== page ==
Pip Hare’s racing journey is one of determination, spirit and hard work. It is a story that doesn’t disappoint and will certainly keep me gripped for the foreseeable future.

What is an IMOCA 60?

The International Monohull Open Class Association (IMOCA) was founded in 1991, and manages the IMOCA 60 class.

The first IMOCA 60s were used in the 1986 BOC Challenge, a round the world yacht race, completed in stages rather than non-stop like the Vendée Globe.

By 1998, canting keels to improve righting were common, along with wider sterns, improved performance upwind and better protected cockpits.

A boat with a blue hull and black sails on the Solent

Each IMOCA 60 is allowed a maximum of 8 sails. Credit: Richard Langdon/Ocean Images

Foils were also introduced, allowing the boats to lift out of the water, increasing their speed.

Each IMOCA 60 is built out of composite material to make them as light as possible, but tough enough to be able to cope with open ocean racing.

Under class rules each IMOCA 60 must be able to right itself from 180° of heel when the keel is canted. The foils also have to be retractable.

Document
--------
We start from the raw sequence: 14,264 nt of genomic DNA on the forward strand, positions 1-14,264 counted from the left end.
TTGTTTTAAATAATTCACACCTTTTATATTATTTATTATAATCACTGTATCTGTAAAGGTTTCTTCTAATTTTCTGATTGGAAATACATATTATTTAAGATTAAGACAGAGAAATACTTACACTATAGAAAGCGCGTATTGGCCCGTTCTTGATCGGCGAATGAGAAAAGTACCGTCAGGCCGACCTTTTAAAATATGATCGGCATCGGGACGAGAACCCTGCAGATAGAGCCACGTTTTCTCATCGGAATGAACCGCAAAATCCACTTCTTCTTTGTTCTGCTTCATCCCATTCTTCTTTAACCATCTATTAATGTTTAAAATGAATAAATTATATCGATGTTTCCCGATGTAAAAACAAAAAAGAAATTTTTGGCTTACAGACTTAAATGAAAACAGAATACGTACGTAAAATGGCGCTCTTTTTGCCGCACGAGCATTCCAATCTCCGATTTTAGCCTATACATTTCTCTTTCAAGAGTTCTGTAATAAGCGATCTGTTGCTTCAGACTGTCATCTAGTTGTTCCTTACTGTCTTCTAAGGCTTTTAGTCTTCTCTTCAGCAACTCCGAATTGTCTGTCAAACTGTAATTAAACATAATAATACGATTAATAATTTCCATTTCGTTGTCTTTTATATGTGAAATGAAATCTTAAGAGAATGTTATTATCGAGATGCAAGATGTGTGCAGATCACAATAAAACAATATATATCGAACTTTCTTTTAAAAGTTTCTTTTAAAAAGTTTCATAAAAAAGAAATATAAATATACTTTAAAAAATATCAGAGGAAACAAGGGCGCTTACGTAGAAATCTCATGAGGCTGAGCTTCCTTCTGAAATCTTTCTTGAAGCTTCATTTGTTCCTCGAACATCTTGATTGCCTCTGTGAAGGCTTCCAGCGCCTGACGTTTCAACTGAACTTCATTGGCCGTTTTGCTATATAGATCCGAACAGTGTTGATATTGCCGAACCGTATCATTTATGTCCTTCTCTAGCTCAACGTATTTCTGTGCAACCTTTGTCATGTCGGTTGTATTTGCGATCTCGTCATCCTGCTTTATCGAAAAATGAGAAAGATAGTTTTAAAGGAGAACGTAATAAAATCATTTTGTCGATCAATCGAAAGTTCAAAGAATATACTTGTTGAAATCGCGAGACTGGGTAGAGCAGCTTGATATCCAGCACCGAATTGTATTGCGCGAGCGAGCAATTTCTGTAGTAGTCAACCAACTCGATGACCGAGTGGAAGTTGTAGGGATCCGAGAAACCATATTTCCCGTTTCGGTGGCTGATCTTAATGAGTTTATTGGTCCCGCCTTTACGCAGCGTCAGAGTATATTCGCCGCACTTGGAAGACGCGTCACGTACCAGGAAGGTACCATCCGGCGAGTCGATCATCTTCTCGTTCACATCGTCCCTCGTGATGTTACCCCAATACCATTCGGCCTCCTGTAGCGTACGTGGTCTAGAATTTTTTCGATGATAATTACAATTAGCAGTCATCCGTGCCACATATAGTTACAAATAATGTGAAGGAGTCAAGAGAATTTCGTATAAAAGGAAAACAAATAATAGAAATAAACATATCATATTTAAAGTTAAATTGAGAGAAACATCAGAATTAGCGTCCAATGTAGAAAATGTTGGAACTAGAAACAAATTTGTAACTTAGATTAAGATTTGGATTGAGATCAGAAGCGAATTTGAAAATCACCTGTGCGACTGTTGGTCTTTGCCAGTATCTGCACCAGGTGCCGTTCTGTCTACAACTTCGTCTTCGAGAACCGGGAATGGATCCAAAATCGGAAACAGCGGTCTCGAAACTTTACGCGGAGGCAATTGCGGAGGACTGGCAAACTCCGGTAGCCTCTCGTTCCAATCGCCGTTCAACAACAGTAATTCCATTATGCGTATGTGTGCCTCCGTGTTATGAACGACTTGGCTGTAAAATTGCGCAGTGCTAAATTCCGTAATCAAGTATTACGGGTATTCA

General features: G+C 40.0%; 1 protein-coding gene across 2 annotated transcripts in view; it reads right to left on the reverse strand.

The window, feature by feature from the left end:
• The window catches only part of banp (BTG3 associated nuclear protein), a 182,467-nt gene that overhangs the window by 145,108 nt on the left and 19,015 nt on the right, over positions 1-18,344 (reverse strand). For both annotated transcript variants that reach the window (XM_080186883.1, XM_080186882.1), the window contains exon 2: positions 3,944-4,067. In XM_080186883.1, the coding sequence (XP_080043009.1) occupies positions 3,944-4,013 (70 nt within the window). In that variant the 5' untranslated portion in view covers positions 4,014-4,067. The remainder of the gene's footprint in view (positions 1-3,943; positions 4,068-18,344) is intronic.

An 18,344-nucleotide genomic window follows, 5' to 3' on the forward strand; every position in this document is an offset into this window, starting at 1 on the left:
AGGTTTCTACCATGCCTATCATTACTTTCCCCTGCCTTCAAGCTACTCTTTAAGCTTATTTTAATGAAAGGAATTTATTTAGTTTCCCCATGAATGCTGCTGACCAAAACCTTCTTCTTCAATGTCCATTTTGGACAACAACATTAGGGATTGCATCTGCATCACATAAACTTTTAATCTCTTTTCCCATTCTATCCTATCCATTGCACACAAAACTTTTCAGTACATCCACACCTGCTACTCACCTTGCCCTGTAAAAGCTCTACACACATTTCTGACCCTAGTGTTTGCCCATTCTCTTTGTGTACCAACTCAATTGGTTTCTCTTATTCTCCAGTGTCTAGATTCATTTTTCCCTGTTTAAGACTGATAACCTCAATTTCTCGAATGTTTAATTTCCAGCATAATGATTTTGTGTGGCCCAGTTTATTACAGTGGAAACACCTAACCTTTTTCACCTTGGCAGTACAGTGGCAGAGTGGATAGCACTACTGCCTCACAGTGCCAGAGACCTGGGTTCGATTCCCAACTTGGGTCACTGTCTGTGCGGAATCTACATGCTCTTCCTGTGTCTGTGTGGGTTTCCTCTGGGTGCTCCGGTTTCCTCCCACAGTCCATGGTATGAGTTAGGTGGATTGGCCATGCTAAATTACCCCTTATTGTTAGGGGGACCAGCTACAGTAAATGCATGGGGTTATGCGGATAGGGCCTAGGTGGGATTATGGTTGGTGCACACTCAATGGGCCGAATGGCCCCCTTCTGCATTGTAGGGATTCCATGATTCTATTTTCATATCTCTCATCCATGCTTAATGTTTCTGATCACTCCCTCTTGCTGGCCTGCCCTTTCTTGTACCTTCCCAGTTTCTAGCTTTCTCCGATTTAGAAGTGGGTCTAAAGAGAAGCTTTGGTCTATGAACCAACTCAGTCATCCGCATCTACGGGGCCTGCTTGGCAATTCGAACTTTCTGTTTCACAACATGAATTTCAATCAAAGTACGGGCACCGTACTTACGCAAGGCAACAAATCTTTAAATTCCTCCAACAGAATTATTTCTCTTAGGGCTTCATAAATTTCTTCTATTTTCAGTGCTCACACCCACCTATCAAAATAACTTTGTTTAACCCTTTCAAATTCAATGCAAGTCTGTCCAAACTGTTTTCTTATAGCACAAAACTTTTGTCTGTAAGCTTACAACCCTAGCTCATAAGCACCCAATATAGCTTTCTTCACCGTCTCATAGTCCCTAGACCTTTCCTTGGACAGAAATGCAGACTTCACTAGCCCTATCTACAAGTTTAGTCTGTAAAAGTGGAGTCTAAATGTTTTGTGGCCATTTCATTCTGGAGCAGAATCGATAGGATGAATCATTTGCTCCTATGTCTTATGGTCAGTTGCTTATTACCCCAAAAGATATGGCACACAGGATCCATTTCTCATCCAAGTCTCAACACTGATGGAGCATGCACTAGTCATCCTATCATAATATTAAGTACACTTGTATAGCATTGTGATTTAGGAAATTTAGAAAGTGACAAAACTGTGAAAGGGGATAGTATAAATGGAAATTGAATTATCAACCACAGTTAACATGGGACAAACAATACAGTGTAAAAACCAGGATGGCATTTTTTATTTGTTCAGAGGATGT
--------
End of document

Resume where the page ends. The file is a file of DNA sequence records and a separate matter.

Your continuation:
Hull Length: 18.28m/60ft
LOA: 20.12m/66ft
Draught: 4.5m
No more than 8 sails
Bright and highly visible colour on rudders and keel
Stainless steel one design keel fin
One design outrigger
Must have 2 rudders, 1 keel and 2 foils
Air draft can’t exceed 29m
Wing mast must rake between 2° and 4°

Who is Pip Hare?

Pip Hare, 48, is a British professional sailor, and has been for 25 years.

She grew up sailing with family on the River Deben and then further afield to Northern Europe in her parents Moody 33.

At 16, she completed an RYA Young Skipper scheme and was bitten by the sailing bug.

She began teaching sailing, working for Sunsail before cruising the UK, North and South Atlantic onboard her Oyster Lightwave3 395, The Shed.

She competed in her first solo race – the OSTAR – in 2009.

Pip Hare wearing sunglasses

Pip Hare came 19th in the 2020-21 Vendée Globe on a non-foiling IMOCA 60, and was the first British skipper to finish that edition of the race. Credit: Richard Langdon/Ocean Images

She was the overall winner in the Two Handed Round Britain and Ireland Race in 2010 before going on to race in numerous events including the 2011 and 2013 Mini Transats and the 2015 Transat Jacques Vabre.

She has project-managed and fundraised her own racing campaigns.

The 2020-21 Vendée Globe was her first solo nonstop round the world yacht race, and she was placed 19th with a time of 95d 11h 37m 30s.

She raced in a 20-year-old non-foiling IMOCA 60.

Following continued sponsorship from customer management company, Medallia, Pip Hare bought Bureau Vallée II.

The IMOCA 60 was raced by Louis Burton to 3rd overall in the 2020-21 Vendée Globe.

The yacht also won the 2016-17 event, raced by Armel Le Cléac’h as Banque Populaire, and set the current course record of 74d 3h 35m.

Enjoyed reading The fastest I have ever sailed: 20.5 knots at the helm of a foiling IMOCA 60?